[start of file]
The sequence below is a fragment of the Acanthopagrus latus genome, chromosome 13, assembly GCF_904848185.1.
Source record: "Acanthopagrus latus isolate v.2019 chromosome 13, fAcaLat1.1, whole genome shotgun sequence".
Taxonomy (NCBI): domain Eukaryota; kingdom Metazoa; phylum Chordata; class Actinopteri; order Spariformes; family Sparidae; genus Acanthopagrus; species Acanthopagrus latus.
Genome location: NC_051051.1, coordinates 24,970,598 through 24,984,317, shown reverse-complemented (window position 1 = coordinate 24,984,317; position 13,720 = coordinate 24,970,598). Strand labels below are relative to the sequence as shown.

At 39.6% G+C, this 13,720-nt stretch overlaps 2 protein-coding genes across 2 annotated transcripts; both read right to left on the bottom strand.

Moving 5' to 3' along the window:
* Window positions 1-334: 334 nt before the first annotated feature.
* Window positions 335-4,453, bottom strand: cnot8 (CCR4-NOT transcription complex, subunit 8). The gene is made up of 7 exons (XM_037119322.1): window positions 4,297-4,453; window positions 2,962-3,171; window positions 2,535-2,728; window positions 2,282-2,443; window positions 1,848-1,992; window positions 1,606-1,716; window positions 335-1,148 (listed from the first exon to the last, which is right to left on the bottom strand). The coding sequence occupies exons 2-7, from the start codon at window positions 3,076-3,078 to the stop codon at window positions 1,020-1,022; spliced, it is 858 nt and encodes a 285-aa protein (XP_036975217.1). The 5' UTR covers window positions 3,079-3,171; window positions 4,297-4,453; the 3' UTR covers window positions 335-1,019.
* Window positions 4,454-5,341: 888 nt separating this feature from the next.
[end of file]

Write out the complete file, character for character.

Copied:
The sequence below is a fragment of the Acanthopagrus latus genome, chromosome 13, assembly GCF_904848185.1.
Source record: "Acanthopagrus latus isolate v.2019 chromosome 13, fAcaLat1.1, whole genome shotgun sequence".
Taxonomy (NCBI): domain Eukaryota; kingdom Metazoa; phylum Chordata; class Actinopteri; order Spariformes; family Sparidae; genus Acanthopagrus; species Acanthopagrus latus.
Genome location: NC_051051.1, coordinates 24,970,598 through 24,984,317, shown reverse-complemented (window position 1 = coordinate 24,984,317; position 13,720 = coordinate 24,970,598). Strand labels below are relative to the sequence as shown.

At 39.6% G+C, this 13,720-nt stretch overlaps 2 protein-coding genes across 2 annotated transcripts; both read right to left on the bottom strand.

Moving 5' to 3' along the window:
* Window positions 1-334: 334 nt before the first annotated feature.
* Window positions 335-4,453, bottom strand: cnot8 (CCR4-NOT transcription complex, subunit 8). The gene is made up of 7 exons (XM_037119322.1): window positions 4,297-4,453; window positions 2,962-3,171; window positions 2,535-2,728; window positions 2,282-2,443; window positions 1,848-1,992; window positions 1,606-1,716; window positions 335-1,148 (listed from the first exon to the last, which is right to left on the bottom strand). The coding sequence occupies exons 2-7, from the start codon at window positions 3,076-3,078 to the stop codon at window positions 1,020-1,022; spliced, it is 858 nt and encodes a 285-aa protein (XP_036975217.1). The 5' UTR covers window positions 3,079-3,171; window positions 4,297-4,453; the 3' UTR covers window positions 335-1,019.
* Window positions 4,454-5,341: 888 nt separating this feature from the next.